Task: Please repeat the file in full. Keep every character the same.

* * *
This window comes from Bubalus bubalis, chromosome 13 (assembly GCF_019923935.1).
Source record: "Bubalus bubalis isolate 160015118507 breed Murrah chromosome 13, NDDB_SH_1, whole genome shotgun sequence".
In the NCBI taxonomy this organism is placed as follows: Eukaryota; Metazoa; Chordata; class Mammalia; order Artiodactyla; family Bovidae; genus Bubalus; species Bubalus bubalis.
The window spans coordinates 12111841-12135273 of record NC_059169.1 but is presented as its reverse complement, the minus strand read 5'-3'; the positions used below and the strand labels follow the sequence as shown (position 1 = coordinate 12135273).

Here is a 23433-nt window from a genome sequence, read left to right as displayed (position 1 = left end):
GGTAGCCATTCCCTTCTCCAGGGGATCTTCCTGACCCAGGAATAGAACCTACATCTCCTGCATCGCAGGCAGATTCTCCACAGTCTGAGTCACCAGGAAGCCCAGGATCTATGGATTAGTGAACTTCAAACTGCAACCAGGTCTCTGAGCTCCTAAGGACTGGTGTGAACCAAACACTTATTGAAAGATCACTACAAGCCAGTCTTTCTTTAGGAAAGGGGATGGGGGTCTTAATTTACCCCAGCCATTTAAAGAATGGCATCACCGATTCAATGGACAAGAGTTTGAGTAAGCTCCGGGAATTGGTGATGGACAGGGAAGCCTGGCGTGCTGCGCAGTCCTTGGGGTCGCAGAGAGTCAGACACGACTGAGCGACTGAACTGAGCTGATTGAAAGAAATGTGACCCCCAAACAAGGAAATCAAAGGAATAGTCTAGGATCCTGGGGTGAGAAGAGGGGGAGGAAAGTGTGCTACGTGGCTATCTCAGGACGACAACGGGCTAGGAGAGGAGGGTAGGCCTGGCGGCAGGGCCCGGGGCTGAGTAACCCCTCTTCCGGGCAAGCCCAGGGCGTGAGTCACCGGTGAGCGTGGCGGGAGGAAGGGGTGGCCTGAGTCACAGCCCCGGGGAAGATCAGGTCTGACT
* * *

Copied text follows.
This window comes from Bubalus bubalis, chromosome 13 (assembly GCF_019923935.1).
Source record: "Bubalus bubalis isolate 160015118507 breed Murrah chromosome 13, NDDB_SH_1, whole genome shotgun sequence".
In the NCBI taxonomy this organism is placed as follows: Eukaryota; Metazoa; Chordata; class Mammalia; order Artiodactyla; family Bovidae; genus Bubalus; species Bubalus bubalis.
The window spans coordinates 12111841-12135273 of record NC_059169.1 but is presented as its reverse complement, the minus strand read 5'-3'; the positions used below and the strand labels follow the sequence as shown (position 1 = coordinate 12135273).

Here is a 23433-nt window from a genome sequence, read left to right as displayed (position 1 = left end):
GGTAGCCATTCCCTTCTCCAGGGGATCTTCCTGACCCAGGAATAGAACCTACATCTCCTGCATCGCAGGCAGATTCTCCACAGTCTGAGTCACCAGGAAGCCCAGGATCTATGGATTAGTGAACTTCAAACTGCAACCAGGTCTCTGAGCTCCTAAGGACTGGTGTGAACCAAACACTTATTGAAAGATCACTACAAGCCAGTCTTTCTTTAGGAAAGGGGATGGGGGTCTTAATTTACCCCAGCCATTTAAAGAATGGCATCACCGATTCAATGGACAAGAGTTTGAGTAAGCTCCGGGAATTGGTGATGGACAGGGAAGCCTGGCGTGCTGCGCAGTCCTTGGGGTCGCAGAGAGTCAGACACGACTGAGCGACTGAACTGAGCTGATTGAAAGAAATGTGACCCCCAAACAAGGAAATCAAAGGAATAGTCTAGGATCCTGGGGTGAGAAGAGGGGGAGGAAAGTGTGCTACGTGGCTATCTCAGGACGACAACGGGCTAGGAGAGGAGGGTAGGCCTGGCGGCAGGGCCCGGGGCTGAGTAACCCCTCTTCCGGGCAAGCCCAGGGCGTGAGTCACCGGTGAGCGTGGCGGGAGGAAGGGGTGGCCTGAGTCACAGCCCCGGGGAAGATCAGGTCTGACT